9 Things you need to know about Pregnancy Massage

 

 

This article lays out our top reasons for choosing pregnancy massage, supported by the hard facts.

Firstly, while there are many benefits to pregnancy massage, it is always something that should be discussed with your doctor/midwife first. There are some contraindication to Massage therapy during pregnancies

High risk pregnancy

Pregnancy Induced Hypertension (PIH)

Preeclampsia

Previous Pre-Term Labour

You are experiencing severe swelling, high blood pressure or sudden, severe headaches

If you have recently given birth

It is vitally important to ensure your treatment is performed by a certified pregnancy massage therapist. Always ask for the therapist’s qualifications before seeking treatment. A qualified practitioner will know to avoid these areas, and will know how to address specific pregnancy and massage needs.

Pregnancy Massage may help to

  1. Reduce stress, anxiety and depression symptoms

Prenatal depression is quite common and carries significant risks to both mother and child. Studies have concluded that massage therapy is beneficial in significantly reducing depressive symptoms, stress and anxiety in pregnant women and less incidents of prematurity and low birth weights.  Massage decreases cortisol levels and increases levels of serotonin and dopamine, which has been proven to lead to fewer complications during birth and fewer instances of newborn complications.

CORTISOL DECREASES AND SEROTONIN AND DOPAMINE INCREASE FOLLOWING MASSAGE THERAPY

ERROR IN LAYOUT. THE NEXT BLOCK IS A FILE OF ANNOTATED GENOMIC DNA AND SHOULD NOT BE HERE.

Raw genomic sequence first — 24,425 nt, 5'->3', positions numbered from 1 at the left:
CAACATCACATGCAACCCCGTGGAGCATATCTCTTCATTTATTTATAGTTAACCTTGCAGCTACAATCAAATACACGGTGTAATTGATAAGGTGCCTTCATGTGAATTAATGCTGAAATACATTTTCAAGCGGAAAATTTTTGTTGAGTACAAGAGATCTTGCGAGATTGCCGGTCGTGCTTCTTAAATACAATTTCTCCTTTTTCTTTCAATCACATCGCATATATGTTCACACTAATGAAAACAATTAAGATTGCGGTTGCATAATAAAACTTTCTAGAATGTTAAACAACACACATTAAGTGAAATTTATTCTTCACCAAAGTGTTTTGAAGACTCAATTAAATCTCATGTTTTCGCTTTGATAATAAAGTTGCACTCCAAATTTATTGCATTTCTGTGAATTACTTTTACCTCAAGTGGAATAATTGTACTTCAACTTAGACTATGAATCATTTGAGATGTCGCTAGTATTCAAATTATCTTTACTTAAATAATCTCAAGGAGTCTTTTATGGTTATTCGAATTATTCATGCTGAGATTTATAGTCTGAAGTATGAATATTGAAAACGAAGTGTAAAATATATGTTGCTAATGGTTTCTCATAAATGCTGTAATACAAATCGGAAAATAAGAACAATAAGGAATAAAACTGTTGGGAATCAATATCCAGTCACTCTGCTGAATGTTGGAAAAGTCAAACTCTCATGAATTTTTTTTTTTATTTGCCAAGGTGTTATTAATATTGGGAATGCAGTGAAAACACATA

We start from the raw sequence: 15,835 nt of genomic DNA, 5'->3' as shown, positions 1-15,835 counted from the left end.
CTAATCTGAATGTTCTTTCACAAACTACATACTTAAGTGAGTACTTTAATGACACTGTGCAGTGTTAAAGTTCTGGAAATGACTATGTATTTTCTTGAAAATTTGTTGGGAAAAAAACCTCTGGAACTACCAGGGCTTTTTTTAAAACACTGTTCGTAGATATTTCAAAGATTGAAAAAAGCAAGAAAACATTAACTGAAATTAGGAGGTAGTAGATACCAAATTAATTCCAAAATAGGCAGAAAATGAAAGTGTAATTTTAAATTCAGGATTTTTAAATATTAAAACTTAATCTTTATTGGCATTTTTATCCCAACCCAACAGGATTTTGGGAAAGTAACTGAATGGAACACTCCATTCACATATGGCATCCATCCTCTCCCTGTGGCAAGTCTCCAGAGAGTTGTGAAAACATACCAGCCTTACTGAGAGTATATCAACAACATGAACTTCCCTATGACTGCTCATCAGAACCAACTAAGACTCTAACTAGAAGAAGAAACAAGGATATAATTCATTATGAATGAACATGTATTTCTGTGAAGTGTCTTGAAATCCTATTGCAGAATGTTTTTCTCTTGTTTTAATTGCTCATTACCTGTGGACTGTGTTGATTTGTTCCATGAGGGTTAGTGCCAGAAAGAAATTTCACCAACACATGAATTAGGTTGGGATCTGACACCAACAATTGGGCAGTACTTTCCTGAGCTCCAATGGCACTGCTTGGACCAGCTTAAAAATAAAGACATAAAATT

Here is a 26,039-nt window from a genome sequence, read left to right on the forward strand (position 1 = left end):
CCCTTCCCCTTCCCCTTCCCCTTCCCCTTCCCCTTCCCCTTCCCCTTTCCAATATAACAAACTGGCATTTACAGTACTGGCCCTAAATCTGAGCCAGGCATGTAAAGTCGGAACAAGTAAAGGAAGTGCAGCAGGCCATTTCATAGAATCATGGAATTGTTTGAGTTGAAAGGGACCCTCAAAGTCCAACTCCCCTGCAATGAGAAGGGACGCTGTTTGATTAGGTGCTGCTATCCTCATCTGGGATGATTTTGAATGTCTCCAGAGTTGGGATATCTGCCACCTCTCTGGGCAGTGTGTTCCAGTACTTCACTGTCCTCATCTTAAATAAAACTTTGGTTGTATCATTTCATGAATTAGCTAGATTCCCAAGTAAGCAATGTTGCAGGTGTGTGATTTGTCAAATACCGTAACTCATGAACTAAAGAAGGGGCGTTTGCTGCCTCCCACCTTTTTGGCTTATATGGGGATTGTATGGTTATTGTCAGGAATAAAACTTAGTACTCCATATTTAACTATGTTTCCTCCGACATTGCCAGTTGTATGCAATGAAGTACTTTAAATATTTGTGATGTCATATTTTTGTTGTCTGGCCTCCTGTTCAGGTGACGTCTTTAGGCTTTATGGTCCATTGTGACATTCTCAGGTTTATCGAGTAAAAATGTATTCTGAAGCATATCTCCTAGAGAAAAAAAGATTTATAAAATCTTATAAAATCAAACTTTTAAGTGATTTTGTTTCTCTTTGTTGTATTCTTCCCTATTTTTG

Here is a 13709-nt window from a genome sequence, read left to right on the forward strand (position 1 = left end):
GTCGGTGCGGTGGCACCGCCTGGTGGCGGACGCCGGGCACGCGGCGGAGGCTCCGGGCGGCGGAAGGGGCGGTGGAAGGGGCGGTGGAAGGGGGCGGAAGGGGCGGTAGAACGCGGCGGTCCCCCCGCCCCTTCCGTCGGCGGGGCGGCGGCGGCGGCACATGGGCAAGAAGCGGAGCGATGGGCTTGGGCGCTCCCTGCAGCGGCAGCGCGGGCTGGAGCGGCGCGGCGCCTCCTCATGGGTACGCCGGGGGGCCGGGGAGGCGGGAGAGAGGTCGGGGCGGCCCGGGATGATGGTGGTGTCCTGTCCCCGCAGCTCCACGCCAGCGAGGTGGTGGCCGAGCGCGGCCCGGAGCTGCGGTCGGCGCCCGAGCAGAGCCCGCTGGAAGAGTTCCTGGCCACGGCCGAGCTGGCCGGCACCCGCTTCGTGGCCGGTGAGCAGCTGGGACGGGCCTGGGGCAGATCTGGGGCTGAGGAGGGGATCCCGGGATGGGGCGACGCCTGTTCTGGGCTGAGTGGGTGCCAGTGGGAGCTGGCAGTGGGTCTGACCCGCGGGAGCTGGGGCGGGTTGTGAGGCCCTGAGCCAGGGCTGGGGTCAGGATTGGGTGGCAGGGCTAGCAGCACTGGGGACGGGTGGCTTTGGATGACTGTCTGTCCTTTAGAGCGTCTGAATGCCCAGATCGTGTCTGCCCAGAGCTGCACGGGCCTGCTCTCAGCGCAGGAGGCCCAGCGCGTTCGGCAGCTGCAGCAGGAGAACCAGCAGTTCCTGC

Complementary and alternative medicine therapies for perinatal depression.

  1. Alleviate stress on weight-bearing joints, decreasing myofascial pain

Massage therapy has proven to be a safe and effective pain relief option. During second and third trimesters, a shift in a pregnant women’s centre of mass happena and causes an increase in lumbar lordosis (a postural position where the natural curve of the lumbar region of the back is slightly or dramatically accentuated). These postural changes are the predominant cause of stress on weight bearing joints such as the lower back and pelvis, For more information on how massage helps.

Optimizing pain relief during pregnancy using manual therapy. 

  1. Relieve tension, fatigue and headaches

Massage therapy is used to break down muscle tension, increase relaxation, and promote blood circulation, thus having a knock on effect reducing fatigue and headaches as you become more energised.

  1. Relieve muscle spasms and cramps

Massage increases flexibility, enhancing the ability to carry the extra weight and relieves spasms and cramps

  1. Improve nerve pain

Regular Massage therapy treatments helps release the tension on nearby muscles and can significantly reduce sciatic nerve pain, which is pain is common in late stages of pregnancy as the uterus rests on the muscles of the pelvic floor and lower back.  with regular treatment.

  1. Improve blood circulation

Massage Therapy stimulates blood circulation resulting in improved nutrition, efficient waste removal and reduce pressure of bulging veins, increasing mother’s energy and can improve nourishment to your baby.

  1. Improve lymphatic circulation, reducing oedema (excess retention of fluid) in hands, legs and feet

Oedema is often caused by circulation problems and increased pressure on the major blood vessels. Massage stimulates soft tissues to reduce fluid retention, which also improves the removal of tissue waste by the body’s lymph system.

  1. Help you to sleep better

Early studies into massage for sleep quality and insomnia during pregnancy have revealed that exercise, massage and acupuncture may be associated with improved sleep quality during pregnancy.

Pregnant women benefit from massage therapy

  1. Decrease labour time, pain and need for medication

A recent study of labour pain showed that women who received massage therapy throughout their pregnancy experienced significantly less pain, and their labours were on average three hours shorter, and with less need for medication.

Pregnancy and labour massage

Originally published by Tania Meacher October 2015

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